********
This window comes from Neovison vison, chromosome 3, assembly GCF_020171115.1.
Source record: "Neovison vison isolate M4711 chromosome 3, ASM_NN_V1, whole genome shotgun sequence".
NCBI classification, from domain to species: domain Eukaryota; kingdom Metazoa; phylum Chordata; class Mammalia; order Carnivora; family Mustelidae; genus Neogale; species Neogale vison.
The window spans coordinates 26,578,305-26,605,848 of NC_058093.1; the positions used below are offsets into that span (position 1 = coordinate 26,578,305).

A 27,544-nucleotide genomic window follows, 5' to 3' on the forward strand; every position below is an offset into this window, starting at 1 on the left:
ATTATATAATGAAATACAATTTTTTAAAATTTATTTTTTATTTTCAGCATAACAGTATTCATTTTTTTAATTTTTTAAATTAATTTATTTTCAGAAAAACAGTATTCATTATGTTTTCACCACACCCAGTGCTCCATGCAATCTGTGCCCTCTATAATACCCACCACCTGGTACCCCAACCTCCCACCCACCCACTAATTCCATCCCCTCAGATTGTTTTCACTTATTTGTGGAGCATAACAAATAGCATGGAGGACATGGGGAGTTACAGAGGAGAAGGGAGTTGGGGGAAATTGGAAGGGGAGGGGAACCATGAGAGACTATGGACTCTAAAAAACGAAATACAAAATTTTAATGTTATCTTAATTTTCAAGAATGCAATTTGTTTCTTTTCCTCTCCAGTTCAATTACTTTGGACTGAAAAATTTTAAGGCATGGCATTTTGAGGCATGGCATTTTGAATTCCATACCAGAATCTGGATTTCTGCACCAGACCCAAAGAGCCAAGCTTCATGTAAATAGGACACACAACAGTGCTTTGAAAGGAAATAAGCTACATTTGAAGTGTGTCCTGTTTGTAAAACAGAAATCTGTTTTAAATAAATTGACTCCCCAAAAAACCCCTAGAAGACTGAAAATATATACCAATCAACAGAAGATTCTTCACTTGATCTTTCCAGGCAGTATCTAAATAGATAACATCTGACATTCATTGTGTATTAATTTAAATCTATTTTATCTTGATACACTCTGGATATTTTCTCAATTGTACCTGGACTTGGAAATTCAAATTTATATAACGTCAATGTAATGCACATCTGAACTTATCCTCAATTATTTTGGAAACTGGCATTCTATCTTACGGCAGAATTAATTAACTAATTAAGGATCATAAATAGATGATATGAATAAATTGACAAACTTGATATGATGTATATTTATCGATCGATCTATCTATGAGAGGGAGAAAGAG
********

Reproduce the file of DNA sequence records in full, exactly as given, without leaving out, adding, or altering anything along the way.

This window comes from Neovison vison, chromosome 3, assembly GCF_020171115.1.
Source record: "Neovison vison isolate M4711 chromosome 3, ASM_NN_V1, whole genome shotgun sequence".
NCBI classification, from domain to species: domain Eukaryota; kingdom Metazoa; phylum Chordata; class Mammalia; order Carnivora; family Mustelidae; genus Neogale; species Neogale vison.
The window spans coordinates 26,578,305-26,605,848 of NC_058093.1; the positions used below are offsets into that span (position 1 = coordinate 26,578,305).

A 27,544-nucleotide genomic window follows, 5' to 3' on the forward strand; every position below is an offset into this window, starting at 1 on the left:
ATTATATAATGAAATACAATTTTTTAAAATTTATTTTTTATTTTCAGCATAACAGTATTCATTTTTTTAATTTTTTAAATTAATTTATTTTCAGAAAAACAGTATTCATTATGTTTTCACCACACCCAGTGCTCCATGCAATCTGTGCCCTCTATAATACCCACCACCTGGTACCCCAACCTCCCACCCACCCACTAATTCCATCCCCTCAGATTGTTTTCACTTATTTGTGGAGCATAACAAATAGCATGGAGGACATGGGGAGTTACAGAGGAGAAGGGAGTTGGGGGAAATTGGAAGGGGAGGGGAACCATGAGAGACTATGGACTCTAAAAAACGAAATACAAAATTTTAATGTTATCTTAATTTTCAAGAATGCAATTTGTTTCTTTTCCTCTCCAGTTCAATTACTTTGGACTGAAAAATTTTAAGGCATGGCATTTTGAGGCATGGCATTTTGAATTCCATACCAGAATCTGGATTTCTGCACCAGACCCAAAGAGCCAAGCTTCATGTAAATAGGACACACAACAGTGCTTTGAAAGGAAATAAGCTACATTTGAAGTGTGTCCTGTTTGTAAAACAGAAATCTGTTTTAAATAAATTGACTCCCCAAAAAACCCCTAGAAGACTGAAAATATATACCAATCAACAGAAGATTCTTCACTTGATCTTTCCAGGCAGTATCTAAATAGATAACATCTGACATTCATTGTGTATTAATTTAAATCTATTTTATCTTGATACACTCTGGATATTTTCTCAATTGTACCTGGACTTGGAAATTCAAATTTATATAACGTCAATGTAATGCACATCTGAACTTATCCTCAATTATTTTGGAAACTGGCATTCTATCTTACGGCAGAATTAATTAACTAATTAAGGATCATAAATAGATGATATGAATAAATTGACAAACTTGATATGATGTATATTTATCGATCGATCTATCTATGAGAGGGAGAAAGAG